Caring for Your Baby's Teeth
By Jill Feilmeier on May 20, 2014 in Kid's Health
It's never too early to help your little one have a healthy smile – even if that smile only contains a couple of teeth!
A child's first dentist appointment should occur by the time he or she turns 1 year old, or within six months after the first tooth comes in. This visit allows the dentist to make sure teeth are developing properly, establish healthy oral health habits as your child grows, and it also gives you, your child and the dentist an opportunity to get to know one another. It's important for kids to become comfortable with their dentist and the dental office environment – getting them started early is key.
That goes for good dental health, too. Even before teeth erupt, parents should use a clean, damp washcloth to wipe their baby's gums after each feeding to help keep them healthy. Once the first tooth comes in, a baby toothbrush and some water are often all that's needed. If you want the added protection of fluoride toothpaste, just remember that your infant or toddler will swallow almost everything you place on the brush. The American Dental Association recommends using a tiny smear of toothpaste about the size of a grain of rice. When your child is 2 or 3 years old, you can increase the amount to the size of a small pea. Parents should always supervise how much toothpaste goes on the brush, then either brush for their children or “check” their teeth afterward to go over any missed spots.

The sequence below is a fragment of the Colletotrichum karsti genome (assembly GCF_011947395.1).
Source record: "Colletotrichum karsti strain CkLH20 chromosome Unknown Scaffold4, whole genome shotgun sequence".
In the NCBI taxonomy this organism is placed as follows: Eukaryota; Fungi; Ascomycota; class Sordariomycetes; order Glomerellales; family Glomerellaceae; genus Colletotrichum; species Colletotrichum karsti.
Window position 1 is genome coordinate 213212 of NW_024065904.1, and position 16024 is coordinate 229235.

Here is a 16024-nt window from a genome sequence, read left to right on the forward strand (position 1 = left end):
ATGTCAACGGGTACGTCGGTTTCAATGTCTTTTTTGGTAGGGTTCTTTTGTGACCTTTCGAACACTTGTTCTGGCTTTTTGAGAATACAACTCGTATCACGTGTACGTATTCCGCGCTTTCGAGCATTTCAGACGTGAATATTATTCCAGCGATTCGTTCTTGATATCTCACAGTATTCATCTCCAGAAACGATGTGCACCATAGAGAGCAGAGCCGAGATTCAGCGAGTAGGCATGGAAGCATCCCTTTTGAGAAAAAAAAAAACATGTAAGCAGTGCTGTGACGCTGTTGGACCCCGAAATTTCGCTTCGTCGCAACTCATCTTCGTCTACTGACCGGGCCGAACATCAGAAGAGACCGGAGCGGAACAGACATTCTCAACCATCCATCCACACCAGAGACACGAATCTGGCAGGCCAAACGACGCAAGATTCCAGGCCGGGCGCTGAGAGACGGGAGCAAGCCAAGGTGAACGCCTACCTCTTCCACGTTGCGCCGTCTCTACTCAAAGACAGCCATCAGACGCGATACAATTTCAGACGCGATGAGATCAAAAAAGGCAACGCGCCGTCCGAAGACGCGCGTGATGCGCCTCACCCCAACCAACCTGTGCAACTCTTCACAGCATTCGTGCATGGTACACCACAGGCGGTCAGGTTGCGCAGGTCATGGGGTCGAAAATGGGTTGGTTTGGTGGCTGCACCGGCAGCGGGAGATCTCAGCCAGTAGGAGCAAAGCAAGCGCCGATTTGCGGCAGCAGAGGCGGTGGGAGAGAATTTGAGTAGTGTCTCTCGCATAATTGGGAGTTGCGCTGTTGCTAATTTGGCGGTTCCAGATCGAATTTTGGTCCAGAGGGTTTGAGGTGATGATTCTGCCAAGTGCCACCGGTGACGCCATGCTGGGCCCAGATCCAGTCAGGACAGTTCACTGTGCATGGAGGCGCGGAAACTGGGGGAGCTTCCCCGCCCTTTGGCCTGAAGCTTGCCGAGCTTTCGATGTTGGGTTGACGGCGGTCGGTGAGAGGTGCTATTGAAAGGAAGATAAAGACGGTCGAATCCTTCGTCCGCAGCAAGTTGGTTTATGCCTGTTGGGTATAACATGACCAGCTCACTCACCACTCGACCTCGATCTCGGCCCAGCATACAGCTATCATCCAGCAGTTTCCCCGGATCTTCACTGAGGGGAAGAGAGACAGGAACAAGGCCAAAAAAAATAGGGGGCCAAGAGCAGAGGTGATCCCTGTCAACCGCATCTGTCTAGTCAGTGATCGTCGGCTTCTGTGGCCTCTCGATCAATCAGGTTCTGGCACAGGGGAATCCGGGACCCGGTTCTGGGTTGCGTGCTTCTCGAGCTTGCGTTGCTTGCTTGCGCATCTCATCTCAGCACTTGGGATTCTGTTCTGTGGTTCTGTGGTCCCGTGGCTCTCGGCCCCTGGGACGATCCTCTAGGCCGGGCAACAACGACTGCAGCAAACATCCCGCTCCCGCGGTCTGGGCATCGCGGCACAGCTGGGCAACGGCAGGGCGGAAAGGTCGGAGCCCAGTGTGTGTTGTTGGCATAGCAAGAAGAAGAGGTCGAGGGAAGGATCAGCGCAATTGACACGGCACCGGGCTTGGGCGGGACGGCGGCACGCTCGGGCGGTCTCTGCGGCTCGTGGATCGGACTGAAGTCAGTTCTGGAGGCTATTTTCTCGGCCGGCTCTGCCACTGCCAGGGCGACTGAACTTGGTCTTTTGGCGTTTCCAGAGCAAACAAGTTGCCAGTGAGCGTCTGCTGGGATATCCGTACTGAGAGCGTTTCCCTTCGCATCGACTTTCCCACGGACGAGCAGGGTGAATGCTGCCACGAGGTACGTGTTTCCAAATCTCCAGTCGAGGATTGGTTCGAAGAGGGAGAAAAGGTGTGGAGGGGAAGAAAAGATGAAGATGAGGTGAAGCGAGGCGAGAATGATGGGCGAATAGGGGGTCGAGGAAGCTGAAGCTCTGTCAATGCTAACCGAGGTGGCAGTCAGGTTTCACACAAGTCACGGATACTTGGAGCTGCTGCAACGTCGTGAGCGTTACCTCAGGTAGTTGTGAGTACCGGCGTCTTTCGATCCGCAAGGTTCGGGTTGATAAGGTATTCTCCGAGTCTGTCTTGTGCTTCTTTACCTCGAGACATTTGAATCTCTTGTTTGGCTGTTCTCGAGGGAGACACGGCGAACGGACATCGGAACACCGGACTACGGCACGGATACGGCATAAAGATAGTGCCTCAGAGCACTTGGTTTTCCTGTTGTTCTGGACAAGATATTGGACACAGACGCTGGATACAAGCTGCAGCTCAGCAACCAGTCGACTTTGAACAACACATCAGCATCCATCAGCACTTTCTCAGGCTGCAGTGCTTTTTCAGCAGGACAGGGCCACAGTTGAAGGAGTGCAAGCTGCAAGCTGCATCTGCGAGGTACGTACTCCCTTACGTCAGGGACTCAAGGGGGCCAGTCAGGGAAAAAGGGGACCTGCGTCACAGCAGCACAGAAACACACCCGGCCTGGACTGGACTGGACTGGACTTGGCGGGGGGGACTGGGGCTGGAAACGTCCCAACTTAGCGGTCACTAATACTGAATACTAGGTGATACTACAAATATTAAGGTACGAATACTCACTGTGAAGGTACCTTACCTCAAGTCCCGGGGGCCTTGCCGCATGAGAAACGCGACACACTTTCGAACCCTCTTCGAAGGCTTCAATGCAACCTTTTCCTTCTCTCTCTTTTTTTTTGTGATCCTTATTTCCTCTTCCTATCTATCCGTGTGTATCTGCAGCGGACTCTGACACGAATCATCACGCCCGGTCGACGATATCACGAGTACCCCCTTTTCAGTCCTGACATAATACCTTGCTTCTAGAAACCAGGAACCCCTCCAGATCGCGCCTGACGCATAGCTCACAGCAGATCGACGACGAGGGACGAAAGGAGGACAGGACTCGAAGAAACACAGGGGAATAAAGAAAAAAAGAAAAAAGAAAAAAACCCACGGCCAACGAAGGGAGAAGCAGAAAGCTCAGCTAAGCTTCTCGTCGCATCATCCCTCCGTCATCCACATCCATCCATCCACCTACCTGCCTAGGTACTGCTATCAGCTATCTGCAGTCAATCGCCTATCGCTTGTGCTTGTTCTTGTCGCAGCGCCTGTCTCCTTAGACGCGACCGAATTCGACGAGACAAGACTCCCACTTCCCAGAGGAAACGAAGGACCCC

Good oral health doesn’t stop at the bathroom sink. Be sure to look at your child's other oral health habits as well. For example, bottles or sippy cups have saved many carpets, but they can do just the opposite to enamel. When the sugars – natural or added – in drinks like juice and milk are left on enamel repeatedly for an extended period of time, they can increase the risk for cavities. Once you pour your child a sugary drink make sure they finish it in a reasonably short period of time – no walking around the house or sitting in a stroller drinking for several hours. If your baby or toddler can't go to sleep without a soothing bottle, substitute water for sugar drinks.